Where To Buy A Surfboard | Buying A New Surfboard Off-The-Rack

Best place to buy a surfboard? If you want a new surfboard and you want it right now, an off-the-rack surfboard is your best bet

Buying a new surfboard off-the-rack, ie. straight out of a surf shop’s selection of stock surfboards, is generally the quickest and easiest way of buying a surfboard, and often it’s the best way. It depends on the surfboard you want and when you want it — you may find it makes more sense to order a custom surfboard or buy a second-hand surfboard.

Where To Buy An Off-The-Rack Surfboard

From a surf shop, either in person or online. Going to an actual store allows you to look at and feel and compare a number of different surfboards in the flesh, which for many surfers is a crucial part of the decision-making process. On the internet you have many more surfboards at your fingertips, but only at your fingertips in a figurative sense. There are several UK-based online stores with a huge range of surfboards in stock ready to be sent out at a moment’s notice, usually for free.

Of course you can always combine the two approaches, looking round the local surf shops first and considering the different models available, then turning to the internet if you can’t find the right dimensions for the model you decide on. Often surf shops can order in new boards from a sister store or distributor within a narrow time-frame.

Why Buy An Off-The-Rack Surfboard?

  • It’s all so simple. You walk into the shop and half an hour later walk out several hundred pounds lighter with a brand new surfboard under your arm. Or, if you’re ordering online, you enter your card details and several days later the postman turns up with your surfboard. No waiting for weeks as your custom order moves slowly up the queue at your local shaper’s factory; no delays because the glasser’s gone on holiday or your order form went missing.
Off-the-rack Channel Islands surfboards. Surely there’s at least one surfboard here you’d wanna take home? Photo: @hssshop
  • You know exactly what you’re getting, because it already exists and you can see it. You’re buying an actual surfboard, not a notional one — a surfboard you can feel, stroke, nibble, jiggle under your arm or hold up to your eye-line as you make earnest facial expressions and pretend to know what you’re looking for. A custom surfboard, on the other hand, is perfect in theory but in practice may look and feel different to what you had in mind.
  • It’s new, so there’s no hidden damage to worry about.
  • What with the internet and the proliferation of surf shops in popular surfing areas, the variety of off-the-rack surfboards at your disposal is vast, and you can almost always find something that more or less fits the bill; often you’ll be able to find the exact surfboard you would have ordered if you went custom. Shapers tend to have a series of standard shapes in their repertoire, all of which come in a fairly comprehensive range of set dimensions, getting longer in 1- or 2-inch increments. These are the models the shaper knows best, and the standard dimensions are the ones he’s decided go best together, so why tinker?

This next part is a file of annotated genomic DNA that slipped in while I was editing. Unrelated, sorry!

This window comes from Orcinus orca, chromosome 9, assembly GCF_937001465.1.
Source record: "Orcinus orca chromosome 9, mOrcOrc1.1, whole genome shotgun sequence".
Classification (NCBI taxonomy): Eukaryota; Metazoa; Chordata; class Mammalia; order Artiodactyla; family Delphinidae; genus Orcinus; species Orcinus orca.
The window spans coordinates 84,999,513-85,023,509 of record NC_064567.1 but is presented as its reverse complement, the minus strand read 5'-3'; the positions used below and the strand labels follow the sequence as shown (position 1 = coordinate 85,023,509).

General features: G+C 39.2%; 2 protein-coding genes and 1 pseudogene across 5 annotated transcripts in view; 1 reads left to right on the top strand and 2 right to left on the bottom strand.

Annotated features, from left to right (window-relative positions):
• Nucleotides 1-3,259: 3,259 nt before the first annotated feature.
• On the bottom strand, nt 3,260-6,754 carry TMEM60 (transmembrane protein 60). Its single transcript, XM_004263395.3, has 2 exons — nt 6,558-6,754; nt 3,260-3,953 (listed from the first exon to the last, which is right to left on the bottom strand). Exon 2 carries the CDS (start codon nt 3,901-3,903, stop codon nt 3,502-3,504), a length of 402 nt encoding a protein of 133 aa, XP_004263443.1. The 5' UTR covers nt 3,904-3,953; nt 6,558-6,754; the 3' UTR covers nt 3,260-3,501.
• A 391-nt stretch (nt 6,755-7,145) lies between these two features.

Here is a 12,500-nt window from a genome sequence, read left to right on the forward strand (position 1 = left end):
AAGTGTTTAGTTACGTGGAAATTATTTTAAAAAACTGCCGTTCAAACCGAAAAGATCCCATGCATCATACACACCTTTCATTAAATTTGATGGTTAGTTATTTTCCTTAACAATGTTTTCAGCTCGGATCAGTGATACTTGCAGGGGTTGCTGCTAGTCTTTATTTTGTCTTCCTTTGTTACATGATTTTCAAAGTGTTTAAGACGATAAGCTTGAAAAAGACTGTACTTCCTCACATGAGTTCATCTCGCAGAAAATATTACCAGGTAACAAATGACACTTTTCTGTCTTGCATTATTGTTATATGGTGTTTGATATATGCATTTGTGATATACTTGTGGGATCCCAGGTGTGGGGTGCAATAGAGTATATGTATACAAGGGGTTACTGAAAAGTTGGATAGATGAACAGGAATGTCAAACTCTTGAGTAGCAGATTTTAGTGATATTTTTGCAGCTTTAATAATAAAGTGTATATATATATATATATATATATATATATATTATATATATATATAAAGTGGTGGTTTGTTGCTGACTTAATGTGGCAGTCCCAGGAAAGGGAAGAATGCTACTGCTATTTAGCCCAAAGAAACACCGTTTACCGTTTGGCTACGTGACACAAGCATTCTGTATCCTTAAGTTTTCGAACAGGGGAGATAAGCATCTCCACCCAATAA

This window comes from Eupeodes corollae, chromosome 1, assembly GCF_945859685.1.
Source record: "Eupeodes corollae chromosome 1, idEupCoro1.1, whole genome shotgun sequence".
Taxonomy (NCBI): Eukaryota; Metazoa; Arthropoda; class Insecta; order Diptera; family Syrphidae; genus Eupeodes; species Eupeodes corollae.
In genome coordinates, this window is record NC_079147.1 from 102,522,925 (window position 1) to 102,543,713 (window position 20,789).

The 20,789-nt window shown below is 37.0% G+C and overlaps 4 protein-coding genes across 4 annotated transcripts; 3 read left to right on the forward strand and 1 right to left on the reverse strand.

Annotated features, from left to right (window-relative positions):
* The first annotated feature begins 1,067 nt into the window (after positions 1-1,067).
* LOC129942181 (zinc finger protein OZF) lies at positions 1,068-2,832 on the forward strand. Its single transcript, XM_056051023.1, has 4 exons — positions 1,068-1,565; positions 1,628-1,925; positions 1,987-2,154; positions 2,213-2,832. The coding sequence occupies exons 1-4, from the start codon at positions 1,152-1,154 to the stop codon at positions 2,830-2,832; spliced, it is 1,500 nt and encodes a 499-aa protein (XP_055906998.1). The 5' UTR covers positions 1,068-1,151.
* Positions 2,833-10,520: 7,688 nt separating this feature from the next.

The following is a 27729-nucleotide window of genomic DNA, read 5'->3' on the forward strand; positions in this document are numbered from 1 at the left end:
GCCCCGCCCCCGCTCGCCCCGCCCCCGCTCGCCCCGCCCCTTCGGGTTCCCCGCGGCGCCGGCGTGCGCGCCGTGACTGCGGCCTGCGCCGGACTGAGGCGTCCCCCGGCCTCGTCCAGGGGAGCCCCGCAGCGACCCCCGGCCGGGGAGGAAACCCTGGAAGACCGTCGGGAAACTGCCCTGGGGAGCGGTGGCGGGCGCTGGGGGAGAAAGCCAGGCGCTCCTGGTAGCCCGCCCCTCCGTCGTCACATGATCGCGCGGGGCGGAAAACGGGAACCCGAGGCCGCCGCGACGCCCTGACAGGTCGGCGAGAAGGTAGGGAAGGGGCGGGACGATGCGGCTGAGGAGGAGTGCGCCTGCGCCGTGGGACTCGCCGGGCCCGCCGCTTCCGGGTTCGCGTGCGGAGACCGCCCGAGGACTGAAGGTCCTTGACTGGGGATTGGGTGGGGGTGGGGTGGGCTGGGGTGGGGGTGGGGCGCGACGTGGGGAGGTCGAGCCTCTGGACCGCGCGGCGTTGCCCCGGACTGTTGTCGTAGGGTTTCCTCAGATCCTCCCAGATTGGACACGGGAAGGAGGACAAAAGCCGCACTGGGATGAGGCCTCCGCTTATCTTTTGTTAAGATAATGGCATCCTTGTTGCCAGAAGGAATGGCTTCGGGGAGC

Want a new Slater Designs surfboard? You’ll have to buy one off-the-rack, because unless your name’s Kelly Slater, Tomo won’t be shaping you a custom one.
  • When you’re relatively new to surfing, your requirements will be less specific, your appreciation of the finer aspects of surfboard design non-existent. The advantages of going custom will be commensurately smaller.
  • Most surf shops hold surfboard sales every now and then, offering discounts on some of the older stock.

Why Not Buy A Surfboard Off-The-Rack?

  • Is something that “more or less fits the bill” really good enough when you’re about to fork out a large chunk of your monthly pay cheque? You may as well go direct to a shaper and get a surfboard that fits the bill in every particular, no?
  • Generally speaking, it’s no cheaper to buy a surfboard off the rack than it is to order a custom surfboard. Unless there’s a decent sale on at the shop, you won’t be saving any money.
For a made-to-measure surfboard that takes into account all your idiosyncrasies, custom is the way to go. Photo: iStock.
  • Every surfer is different— different size, different weight, different strengths and weaknesses, different style of surfing — and therefore has different requirements. An off-the-rack surfboard hasn’t been specially designed to meet these unique requirements.
  • Many shapers make very few surfboards for stock, preferring to focus their efforts on custom orders. If you have your heart set on a surfboard by a particular shaper, and he or she falls into this category, you may have no choice but to go for a custom.
  • Secondhand surfboards of the right shape and size are harder to find, but arguably represent better value for money.

Top Tips For Buying An Off-The-Rack Surfboard

  • Don’t feel the surfboards in the shop or take them out the rack without asking, it’s rude. And when you’re given permission, be gentle; don’t squeeze as hard as you can just to test out the glass job, leaving thumbprints on the deck.
  • Good surf shops employ knowledgable staff, and while they may not know as much about surfboard design as an actual shaper, they should still be able to offer useful advice. Talk to them, that’s what they’re there for. Even when buying online, you should be able to give the shop a call.

You May Also Like

The Pros & Cons Of Ordering A Custom Surfboard From A Shaper

The Pros & Cons Of Buying A Second-Hand Surfboard


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